Iranian Ayatollah Raises Concerns Over Taliban As Herat Threatened
In a statement Monday, Ayatollah Asadollah Bayat-Zanjani, an outspoken Shiite source of emulation, issued a strong condemnation of the Taliban, whose sway in Afghanistan is increasing with the withdrawal of United States military forces after a two-decade presence.
Bayat-Zanjani, a member of the reformist Association of Combatant Clerics and close to former President Mohammad Khatami, called the Taliban "a radical, violent and terrorist" group and compared them with the Islamic State group, Isis, or Daesh.
Meanwhile, residents are mobilizing to fight to save Herat, one of Afghanistan's largest cities near Iran and home to Persian-speaking Hazaras who see the Taliban as a grave danger to their security. Afghans on social media are appealing for moral support from Iranians.
"The Taliban and the Islamic State are not only a political, social and military current, they are [adherents of] a borderless [way] of thinking and not confined to Afghanistan, Iraq, Syria, Pakistan and Arab countries," Bayat-Zanjani wrote.
The cleric’s criticism was also directed at those in Iran, including the flagship principlist newspaper Kayhan, who have portrayed the Sunni Taliban as a moderated force – at least compared to 20 years ago – or who have argued that Tehran has to come to terms with them, especially since United States President Donald Trump reached agreement with the Taliban in 2020 over US troop withdrawal. Bayat-Zanjani suggested that a similar Islamic fundamentalism – a Shiite version – could be fostered in Iran through indifference to "violent and merciless readings of Islam."
The likely return to power of the Taliban poses potential challenges for Iran, which co-operated with the US in its intervention in Afghanistan in 2002 having had bitter relations with the Taliban going back before 1997, when diplomatic relations were severed after eight Iranian diplomats were kidnapped and killed.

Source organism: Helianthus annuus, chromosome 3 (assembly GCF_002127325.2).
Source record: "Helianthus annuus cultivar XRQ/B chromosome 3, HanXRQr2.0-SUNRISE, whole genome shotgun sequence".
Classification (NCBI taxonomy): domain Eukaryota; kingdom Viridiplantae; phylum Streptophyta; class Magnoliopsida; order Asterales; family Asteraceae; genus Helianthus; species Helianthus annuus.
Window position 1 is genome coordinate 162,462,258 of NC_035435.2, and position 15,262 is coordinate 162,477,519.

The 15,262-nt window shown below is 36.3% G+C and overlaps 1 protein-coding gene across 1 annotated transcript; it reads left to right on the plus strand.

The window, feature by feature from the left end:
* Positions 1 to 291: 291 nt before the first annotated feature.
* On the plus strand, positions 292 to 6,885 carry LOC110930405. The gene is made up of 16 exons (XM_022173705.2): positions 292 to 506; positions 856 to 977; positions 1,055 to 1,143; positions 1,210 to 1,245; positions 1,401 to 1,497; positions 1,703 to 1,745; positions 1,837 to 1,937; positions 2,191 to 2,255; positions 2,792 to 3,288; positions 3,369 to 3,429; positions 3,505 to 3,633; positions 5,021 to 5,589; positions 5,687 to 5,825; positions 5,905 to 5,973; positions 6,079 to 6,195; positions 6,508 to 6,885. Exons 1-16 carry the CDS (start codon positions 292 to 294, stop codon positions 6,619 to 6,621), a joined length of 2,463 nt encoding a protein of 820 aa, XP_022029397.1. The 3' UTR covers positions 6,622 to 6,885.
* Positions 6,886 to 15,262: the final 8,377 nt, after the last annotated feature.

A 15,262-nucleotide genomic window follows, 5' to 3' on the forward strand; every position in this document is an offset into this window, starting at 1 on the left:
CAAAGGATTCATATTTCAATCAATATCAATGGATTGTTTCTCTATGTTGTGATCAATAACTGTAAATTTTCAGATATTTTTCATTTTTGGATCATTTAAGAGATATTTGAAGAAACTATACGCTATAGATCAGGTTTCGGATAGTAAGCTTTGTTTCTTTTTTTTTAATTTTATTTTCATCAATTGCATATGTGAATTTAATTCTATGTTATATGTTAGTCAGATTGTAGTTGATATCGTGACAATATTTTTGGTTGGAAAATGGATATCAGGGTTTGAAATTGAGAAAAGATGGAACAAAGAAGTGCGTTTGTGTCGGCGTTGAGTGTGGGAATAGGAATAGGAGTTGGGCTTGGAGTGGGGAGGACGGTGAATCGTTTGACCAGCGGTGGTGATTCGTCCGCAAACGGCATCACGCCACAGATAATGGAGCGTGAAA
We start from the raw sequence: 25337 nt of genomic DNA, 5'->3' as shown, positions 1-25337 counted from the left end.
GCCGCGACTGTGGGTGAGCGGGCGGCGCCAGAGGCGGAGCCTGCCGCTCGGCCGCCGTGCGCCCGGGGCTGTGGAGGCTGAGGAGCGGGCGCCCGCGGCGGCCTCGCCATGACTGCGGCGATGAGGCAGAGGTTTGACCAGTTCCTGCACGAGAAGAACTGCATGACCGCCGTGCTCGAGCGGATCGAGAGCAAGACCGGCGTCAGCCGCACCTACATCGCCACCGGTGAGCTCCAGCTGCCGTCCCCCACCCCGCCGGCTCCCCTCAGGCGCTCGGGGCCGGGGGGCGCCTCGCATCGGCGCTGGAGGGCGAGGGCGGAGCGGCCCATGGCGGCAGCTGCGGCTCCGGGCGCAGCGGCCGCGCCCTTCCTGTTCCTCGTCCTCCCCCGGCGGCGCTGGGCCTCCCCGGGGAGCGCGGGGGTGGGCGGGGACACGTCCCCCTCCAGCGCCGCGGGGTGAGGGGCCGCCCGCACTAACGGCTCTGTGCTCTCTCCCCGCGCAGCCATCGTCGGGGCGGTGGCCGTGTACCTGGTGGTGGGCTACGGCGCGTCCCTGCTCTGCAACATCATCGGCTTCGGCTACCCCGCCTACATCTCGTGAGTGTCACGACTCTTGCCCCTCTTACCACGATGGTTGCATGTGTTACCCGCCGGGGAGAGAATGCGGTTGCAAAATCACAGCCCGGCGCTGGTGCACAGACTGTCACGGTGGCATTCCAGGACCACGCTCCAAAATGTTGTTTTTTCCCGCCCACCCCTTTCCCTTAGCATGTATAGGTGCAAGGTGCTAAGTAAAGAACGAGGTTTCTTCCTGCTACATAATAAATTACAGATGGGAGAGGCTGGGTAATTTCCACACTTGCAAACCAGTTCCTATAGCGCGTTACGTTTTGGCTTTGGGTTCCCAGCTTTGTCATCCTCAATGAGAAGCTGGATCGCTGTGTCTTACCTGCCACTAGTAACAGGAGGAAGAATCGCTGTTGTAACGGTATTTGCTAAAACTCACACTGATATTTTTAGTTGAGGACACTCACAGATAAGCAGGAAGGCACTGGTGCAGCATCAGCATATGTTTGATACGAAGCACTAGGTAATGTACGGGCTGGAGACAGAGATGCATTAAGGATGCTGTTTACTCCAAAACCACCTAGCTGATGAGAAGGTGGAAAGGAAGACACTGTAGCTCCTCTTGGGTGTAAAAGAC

The conservative Jumhuri Eslami daily reported last month that a new Shia group had been formed in Afghanistan, with Iranian support, to resist the Taliban. The report was denied by officials and condemned by Afghan government.
Since Trump’s agreement with the Taliban, the group has have made considerable territorial gains in areas near Iran. In July they captured two major border crossings, at Islam Qala in Herat province and at Abu Nasr Farahi in western Farah province.
The Taliban have practically besieged Herat, western Afghanistan, and have launched attacks on Lashkar Gah and Kandahar in western and southern Afghanistan within relatively close proximity to Iran. Anti-Taliban warlord and commander Ismail Khan has reportedly mobilized citizens in defense.
Preparing for the worst
Many in Herat are now preparing for the worst. The city’s fall to the Taliban could cause a huge influx of refugees to Iran, which already hosts millions of Afghan refugees and economic migrants. Such an exodus would add to the existing burden on the ailing Iranian economy and healthcare system, with Tehran already reporting that international organizations offer insufficient resources to support displaced Afghans.
The Iranian government has tried to broker talks between the Taliban and the Afghan government. The very day the Taliban took the border crossings at Islam Qala and Abu Nasr saw representatives of the Afghan government and a Taliban delegation, meeting in Tehran, issue a joint statement describing talks as "cordial” and agreeing to focus on a "political and peaceful" solution to the country’s conflict.
Iran is among Afghanistan's top trade partners. Iran's Dogharoon border crossing and Special Economic Zone is only 120 kilometers (75 miles) from Herat and 220 kilometers from Mashhad, Iran's second-largest city. Ruhollah Latifi, spokesman of the Iranian Customs Organization, told Mehr news agency Tuesday that border crossings between Iran and Afghanistan, including Dogharoon, continued to operate under international conventions and laws.